During world war II in 1939, Gandhi opposed the inclusion of India in the war stating that India can not be a part of the war being fought for the democratic freedom, while freedom was denied to India itself. Gandhi and other Congressmen intensified their movement for a complete freedom demanding the British to ‘Quit India’. It was the most vigorous movement in the history of Indian Independence struggle in which thousands of freedom fighters were killed, imprisoned and injured and violent clashes broke in every part of India. The demand this time was a complete freedom and immediate exit of the British from India. Though Gandhi appealed to maintain discipline, he made it clear that even violent act wouldn’t stop their movement this time, as it was a time to Do or Die.
Gandhi and the committee of congress were arrested on 9 August 1942, and Gandhi was held in Aga Khan Palace for 2 years. During that period his wife Kasturba Gandhi died after 18 months of prison on 22 February 1944. At the end of the world war, Gandhi called off his struggle. Time had come to see an Independent India. Gandhi had always dreamed of India as a place where Hindu and Muslims lived in harmony and thus he was opposed to any plan that partitioned India into two different countries. A majority of Muslims living in India were in favor of the partition, including Muhammad Ali Jinnah. The partition plan was approved by the Congress leadership as they knew it was the only way to avoid a looming Hindu Muslim civil war. Against the wish of Gandhi, British India broke into two parts, an Independent India and Pakistan.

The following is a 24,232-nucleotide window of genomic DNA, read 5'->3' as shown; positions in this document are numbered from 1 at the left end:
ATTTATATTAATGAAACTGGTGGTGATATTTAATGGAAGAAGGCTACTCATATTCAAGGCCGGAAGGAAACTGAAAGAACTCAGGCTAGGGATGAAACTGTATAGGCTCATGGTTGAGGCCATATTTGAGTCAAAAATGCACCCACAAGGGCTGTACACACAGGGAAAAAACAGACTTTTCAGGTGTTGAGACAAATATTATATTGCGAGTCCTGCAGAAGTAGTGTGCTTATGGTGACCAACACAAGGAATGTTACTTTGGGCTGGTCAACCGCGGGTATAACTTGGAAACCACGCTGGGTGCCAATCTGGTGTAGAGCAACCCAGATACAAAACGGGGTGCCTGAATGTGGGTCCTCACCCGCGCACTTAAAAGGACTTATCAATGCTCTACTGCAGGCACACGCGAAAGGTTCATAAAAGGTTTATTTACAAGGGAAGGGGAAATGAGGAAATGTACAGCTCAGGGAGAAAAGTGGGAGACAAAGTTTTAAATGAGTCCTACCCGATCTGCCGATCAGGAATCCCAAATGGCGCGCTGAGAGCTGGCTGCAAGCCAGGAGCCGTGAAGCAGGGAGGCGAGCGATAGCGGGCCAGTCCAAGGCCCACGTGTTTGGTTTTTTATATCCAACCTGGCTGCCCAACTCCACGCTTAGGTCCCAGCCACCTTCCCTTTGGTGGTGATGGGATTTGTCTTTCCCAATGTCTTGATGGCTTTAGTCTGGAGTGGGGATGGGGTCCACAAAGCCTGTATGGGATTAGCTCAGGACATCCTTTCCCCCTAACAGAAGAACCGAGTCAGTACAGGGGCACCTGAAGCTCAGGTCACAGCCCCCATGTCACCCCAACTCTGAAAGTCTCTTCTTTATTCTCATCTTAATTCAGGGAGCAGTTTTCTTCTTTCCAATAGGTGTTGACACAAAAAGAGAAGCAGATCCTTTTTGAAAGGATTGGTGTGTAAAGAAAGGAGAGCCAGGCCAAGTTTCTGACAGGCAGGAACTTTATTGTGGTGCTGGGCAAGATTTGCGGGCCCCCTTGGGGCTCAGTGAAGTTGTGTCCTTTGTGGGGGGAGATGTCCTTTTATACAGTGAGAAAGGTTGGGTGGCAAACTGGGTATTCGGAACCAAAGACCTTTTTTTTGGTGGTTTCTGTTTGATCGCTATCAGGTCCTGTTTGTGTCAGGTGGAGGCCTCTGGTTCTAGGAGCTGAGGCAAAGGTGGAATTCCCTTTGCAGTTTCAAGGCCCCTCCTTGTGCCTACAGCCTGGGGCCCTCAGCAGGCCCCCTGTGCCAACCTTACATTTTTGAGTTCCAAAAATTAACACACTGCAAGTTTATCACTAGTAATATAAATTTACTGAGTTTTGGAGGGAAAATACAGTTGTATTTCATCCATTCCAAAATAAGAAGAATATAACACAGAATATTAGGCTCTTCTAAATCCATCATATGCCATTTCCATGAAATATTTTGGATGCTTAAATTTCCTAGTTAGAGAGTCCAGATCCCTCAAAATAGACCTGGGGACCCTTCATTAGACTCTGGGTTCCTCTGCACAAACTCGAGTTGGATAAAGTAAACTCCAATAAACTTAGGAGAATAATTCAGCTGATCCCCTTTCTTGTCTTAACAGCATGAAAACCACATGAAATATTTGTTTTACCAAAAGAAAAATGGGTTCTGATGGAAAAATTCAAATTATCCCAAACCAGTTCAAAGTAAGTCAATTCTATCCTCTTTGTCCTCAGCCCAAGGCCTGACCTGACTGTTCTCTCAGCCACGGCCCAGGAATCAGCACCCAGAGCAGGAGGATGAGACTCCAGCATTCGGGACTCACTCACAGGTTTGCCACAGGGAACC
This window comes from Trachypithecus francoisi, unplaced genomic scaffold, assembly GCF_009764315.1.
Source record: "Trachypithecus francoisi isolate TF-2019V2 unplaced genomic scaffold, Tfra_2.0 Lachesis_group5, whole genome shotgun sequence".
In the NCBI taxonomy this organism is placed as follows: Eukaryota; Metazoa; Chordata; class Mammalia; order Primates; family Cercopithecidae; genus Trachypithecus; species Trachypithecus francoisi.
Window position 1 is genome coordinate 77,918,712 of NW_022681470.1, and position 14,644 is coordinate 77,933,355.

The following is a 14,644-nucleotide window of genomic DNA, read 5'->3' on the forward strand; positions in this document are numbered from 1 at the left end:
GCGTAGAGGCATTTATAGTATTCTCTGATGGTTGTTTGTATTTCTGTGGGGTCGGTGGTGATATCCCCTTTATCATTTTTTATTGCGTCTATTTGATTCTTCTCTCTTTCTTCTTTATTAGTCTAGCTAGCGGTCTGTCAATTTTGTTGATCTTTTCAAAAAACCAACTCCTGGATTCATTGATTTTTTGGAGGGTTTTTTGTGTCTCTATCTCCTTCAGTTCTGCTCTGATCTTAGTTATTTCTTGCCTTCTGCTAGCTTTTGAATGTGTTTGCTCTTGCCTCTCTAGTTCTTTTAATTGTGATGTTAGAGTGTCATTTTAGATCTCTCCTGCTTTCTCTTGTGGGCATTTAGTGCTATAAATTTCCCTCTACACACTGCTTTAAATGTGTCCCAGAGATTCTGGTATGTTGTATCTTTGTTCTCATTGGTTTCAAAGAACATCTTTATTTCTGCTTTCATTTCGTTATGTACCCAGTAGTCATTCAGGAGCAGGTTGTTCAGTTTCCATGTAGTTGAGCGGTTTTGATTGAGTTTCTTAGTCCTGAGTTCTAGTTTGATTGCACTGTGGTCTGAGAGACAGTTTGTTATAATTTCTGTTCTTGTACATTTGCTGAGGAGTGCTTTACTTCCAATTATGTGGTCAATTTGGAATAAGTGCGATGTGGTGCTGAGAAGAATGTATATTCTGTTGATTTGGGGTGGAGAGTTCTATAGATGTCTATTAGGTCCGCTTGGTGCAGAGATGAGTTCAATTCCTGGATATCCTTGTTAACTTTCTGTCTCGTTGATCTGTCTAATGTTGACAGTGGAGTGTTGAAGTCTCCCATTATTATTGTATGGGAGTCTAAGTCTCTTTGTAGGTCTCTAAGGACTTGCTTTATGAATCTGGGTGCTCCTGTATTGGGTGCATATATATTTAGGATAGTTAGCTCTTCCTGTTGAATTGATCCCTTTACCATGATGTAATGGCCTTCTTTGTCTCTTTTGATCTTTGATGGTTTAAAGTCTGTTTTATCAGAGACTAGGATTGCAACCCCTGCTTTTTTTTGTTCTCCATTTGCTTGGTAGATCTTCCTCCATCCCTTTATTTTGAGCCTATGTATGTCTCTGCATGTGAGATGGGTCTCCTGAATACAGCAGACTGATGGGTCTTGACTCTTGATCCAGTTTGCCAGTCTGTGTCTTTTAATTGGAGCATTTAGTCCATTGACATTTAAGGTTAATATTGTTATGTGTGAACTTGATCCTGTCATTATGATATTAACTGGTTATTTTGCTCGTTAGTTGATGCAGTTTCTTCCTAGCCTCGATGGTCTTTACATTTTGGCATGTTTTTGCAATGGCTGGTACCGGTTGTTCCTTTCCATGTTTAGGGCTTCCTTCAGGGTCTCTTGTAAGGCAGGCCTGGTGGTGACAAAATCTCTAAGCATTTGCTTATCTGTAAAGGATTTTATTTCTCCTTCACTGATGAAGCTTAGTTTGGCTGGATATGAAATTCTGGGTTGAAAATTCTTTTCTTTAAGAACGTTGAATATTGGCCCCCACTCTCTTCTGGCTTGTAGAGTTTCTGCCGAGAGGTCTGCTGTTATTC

Assassination of Mahatma Gandhi
Gandhi was assassinated on 30 January 1948 on the grounds of Birla house, New Delhi. The assassin, Nathuram Godse, who had links to the extremist Hindu group Hindu Mahasabha shot him dead because he was against Gandhi’s sympathy for Pakistan. Godse and his co-conspirator Narayan Apte were tried and executed on 15 November 1949. Gandhi’s memorial on rajghat, New Delhi bears his last words He Ram!